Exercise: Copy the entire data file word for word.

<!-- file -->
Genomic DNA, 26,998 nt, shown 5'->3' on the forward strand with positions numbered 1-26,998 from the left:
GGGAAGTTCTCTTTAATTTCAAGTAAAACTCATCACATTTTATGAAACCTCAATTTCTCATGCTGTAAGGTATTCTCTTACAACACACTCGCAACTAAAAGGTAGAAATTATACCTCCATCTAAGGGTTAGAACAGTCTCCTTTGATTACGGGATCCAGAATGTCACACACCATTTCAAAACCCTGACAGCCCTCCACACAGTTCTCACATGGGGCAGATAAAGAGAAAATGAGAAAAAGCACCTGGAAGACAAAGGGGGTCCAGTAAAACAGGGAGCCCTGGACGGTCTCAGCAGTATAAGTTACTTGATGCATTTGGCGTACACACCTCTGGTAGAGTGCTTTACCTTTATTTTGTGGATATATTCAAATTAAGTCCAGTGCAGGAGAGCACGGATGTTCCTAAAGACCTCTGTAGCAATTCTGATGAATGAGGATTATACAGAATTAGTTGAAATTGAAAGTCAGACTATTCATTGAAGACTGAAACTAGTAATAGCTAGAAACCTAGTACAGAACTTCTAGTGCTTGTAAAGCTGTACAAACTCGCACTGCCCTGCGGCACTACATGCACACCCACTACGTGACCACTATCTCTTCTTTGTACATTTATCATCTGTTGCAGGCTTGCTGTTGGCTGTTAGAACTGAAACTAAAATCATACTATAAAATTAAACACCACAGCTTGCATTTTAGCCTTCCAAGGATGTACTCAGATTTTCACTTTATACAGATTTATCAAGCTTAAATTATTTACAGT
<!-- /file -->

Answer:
Genomic DNA, 26,998 nt, shown 5'->3' on the forward strand with positions numbered 1-26,998 from the left:
GGGAAGTTCTCTTTAATTTCAAGTAAAACTCATCACATTTTATGAAACCTCAATTTCTCATGCTGTAAGGTATTCTCTTACAACACACTCGCAACTAAAAGGTAGAAATTATACCTCCATCTAAGGGTTAGAACAGTCTCCTTTGATTACGGGATCCAGAATGTCACACACCATTTCAAAACCCTGACAGCCCTCCACACAGTTCTCACATGGGGCAGATAAAGAGAAAATGAGAAAAAGCACCTGGAAGACAAAGGGGGTCCAGTAAAACAGGGAGCCCTGGACGGTCTCAGCAGTATAAGTTACTTGATGCATTTGGCGTACACACCTCTGGTAGAGTGCTTTACCTTTATTTTGTGGATATATTCAAATTAAGTCCAGTGCAGGAGAGCACGGATGTTCCTAAAGACCTCTGTAGCAATTCTGATGAATGAGGATTATACAGAATTAGTTGAAATTGAAAGTCAGACTATTCATTGAAGACTGAAACTAGTAATAGCTAGAAACCTAGTACAGAACTTCTAGTGCTTGTAAAGCTGTACAAACTCGCACTGCCCTGCGGCACTACATGCACACCCACTACGTGACCACTATCTCTTCTTTGTACATTTATCATCTGTTGCAGGCTTGCTGTTGGCTGTTAGAACTGAAACTAAAATCATACTATAAAATTAAACACCACAGCTTGCATTTTAGCCTTCCAAGGATGTACTCAGATTTTCACTTTATACAGATTTATCAAGCTTAAATTATTTACAGT